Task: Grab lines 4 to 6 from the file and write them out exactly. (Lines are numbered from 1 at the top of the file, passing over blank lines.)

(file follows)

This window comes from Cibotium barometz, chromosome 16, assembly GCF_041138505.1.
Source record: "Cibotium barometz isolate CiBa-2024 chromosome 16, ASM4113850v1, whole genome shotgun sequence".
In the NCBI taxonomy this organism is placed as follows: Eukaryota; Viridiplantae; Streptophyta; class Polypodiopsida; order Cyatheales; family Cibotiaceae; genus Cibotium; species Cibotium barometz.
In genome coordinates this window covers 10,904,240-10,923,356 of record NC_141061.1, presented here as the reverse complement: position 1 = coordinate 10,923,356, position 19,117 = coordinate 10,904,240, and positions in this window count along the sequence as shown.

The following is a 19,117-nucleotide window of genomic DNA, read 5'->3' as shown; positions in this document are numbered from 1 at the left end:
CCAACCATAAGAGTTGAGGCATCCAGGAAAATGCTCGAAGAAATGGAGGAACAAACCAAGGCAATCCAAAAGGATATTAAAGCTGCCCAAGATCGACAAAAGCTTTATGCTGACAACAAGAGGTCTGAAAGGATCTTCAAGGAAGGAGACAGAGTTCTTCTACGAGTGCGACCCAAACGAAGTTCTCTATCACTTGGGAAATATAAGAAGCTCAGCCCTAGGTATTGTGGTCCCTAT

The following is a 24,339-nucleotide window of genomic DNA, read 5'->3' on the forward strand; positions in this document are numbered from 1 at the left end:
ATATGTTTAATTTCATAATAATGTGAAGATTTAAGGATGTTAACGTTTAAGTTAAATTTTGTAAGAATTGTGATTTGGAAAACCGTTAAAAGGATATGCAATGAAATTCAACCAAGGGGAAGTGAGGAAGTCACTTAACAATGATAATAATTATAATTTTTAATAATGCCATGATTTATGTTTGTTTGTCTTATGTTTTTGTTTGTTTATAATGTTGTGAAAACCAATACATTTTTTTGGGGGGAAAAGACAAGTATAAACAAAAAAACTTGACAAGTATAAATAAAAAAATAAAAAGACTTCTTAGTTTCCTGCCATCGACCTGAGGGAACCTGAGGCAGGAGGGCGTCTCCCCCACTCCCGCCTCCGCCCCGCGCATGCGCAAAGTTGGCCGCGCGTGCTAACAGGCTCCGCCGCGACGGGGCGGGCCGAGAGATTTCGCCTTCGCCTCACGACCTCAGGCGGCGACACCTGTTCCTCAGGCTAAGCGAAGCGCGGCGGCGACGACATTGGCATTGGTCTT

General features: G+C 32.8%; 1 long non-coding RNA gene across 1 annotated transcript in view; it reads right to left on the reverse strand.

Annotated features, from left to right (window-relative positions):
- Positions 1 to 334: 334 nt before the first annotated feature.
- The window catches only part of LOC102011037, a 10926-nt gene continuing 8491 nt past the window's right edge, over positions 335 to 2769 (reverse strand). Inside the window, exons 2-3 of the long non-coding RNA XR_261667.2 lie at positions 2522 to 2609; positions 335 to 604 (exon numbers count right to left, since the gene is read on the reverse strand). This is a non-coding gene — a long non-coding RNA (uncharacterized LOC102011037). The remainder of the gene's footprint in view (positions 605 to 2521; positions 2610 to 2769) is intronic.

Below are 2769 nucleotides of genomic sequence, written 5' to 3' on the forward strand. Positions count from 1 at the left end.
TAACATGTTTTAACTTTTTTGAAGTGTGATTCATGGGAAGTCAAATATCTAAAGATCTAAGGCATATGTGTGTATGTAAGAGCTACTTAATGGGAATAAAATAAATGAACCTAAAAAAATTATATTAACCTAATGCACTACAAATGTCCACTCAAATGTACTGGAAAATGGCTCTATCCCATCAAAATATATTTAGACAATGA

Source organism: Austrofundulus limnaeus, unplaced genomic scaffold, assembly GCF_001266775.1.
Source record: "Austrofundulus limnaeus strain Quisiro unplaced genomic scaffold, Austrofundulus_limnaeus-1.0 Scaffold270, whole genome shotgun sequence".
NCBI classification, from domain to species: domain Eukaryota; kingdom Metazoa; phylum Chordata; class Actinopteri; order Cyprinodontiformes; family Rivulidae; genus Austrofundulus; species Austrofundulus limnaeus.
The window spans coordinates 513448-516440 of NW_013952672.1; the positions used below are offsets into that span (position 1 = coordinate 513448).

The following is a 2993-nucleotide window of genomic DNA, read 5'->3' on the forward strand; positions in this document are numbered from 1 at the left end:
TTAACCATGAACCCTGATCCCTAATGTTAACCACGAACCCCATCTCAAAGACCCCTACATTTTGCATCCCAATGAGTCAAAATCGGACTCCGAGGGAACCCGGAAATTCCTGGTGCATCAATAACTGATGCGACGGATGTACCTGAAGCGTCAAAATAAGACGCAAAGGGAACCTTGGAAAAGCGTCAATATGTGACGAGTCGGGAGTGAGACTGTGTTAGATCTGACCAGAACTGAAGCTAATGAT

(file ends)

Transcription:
In genome coordinates this window covers 10,904,240-10,923,356 of record NC_141061.1, presented here as the reverse complement: position 1 = coordinate 10,923,356, position 19,117 = coordinate 10,904,240, and positions in this window count along the sequence as shown.

The following is a 19,117-nucleotide window of genomic DNA, read 5'->3' as shown; positions in this document are numbered from 1 at the left end:
CCAACCATAAGAGTTGAGGCATCCAGGAAAATGCTCGAAGAAATGGAGGAACAAACCAAGGCAATCCAAAAGGATATTAAAGCTGCCCAAGATCGACAAAAGCTTTATGCTGACAACAAGAGGTCTGAAAGGATCTTCAAGGAAGGAGACAGAGTTCTTCTACGAGTGCGACCCAAACGAAGTTCTCTATCACTTGGGAAATATAAGAAGCTCAGCCCTAGGTATTGTGGTCCCTAT